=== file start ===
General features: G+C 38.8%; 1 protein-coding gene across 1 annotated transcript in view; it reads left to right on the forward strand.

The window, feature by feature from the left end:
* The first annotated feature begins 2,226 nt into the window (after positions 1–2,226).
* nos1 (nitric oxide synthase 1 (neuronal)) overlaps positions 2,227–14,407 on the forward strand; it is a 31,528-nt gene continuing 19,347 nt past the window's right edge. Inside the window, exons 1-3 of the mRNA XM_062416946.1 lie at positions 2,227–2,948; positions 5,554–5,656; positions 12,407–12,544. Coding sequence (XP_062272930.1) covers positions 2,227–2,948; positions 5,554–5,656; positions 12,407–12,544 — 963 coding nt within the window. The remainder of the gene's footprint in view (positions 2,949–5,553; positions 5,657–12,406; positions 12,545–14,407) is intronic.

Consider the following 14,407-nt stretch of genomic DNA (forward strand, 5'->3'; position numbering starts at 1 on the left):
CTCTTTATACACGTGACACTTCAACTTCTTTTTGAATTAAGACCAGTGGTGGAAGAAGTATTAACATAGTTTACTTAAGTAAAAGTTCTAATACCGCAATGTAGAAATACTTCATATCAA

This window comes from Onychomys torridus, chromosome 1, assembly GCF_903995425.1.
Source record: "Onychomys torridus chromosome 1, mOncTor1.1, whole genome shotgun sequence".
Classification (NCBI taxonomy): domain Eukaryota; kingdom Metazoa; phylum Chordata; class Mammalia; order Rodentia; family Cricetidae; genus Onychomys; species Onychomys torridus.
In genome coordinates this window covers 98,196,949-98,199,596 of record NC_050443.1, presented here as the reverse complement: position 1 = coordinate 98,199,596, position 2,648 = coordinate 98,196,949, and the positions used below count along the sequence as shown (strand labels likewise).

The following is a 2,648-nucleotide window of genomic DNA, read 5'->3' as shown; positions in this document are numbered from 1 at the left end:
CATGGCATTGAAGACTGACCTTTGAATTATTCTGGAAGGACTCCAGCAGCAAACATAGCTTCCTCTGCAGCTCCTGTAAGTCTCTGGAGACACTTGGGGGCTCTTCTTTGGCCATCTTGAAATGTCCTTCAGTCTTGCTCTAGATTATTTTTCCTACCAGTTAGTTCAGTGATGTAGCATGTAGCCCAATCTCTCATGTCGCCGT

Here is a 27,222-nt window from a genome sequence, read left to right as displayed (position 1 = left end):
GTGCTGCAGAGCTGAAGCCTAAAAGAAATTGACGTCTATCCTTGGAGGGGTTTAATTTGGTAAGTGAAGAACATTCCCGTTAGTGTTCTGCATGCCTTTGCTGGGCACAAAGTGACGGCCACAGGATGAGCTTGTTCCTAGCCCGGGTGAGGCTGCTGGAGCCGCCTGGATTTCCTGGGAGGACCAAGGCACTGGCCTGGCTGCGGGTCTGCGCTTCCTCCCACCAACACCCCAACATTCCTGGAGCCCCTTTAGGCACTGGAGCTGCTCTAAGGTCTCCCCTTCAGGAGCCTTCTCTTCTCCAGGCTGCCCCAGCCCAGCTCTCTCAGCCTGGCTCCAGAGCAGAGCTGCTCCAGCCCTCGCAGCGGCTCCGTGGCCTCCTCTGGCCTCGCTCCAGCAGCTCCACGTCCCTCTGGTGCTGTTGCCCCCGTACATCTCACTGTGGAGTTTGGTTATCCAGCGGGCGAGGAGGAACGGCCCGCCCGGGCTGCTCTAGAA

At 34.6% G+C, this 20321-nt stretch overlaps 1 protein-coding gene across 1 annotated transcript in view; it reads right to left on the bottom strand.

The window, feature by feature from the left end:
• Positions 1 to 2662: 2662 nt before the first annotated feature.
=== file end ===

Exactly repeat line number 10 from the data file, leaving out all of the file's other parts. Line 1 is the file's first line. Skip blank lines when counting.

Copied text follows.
In genome coordinates this window covers 98,196,949-98,199,596 of record NC_050443.1, presented here as the reverse complement: position 1 = coordinate 98,199,596, position 2,648 = coordinate 98,196,949, and the positions used below count along the sequence as shown (strand labels likewise).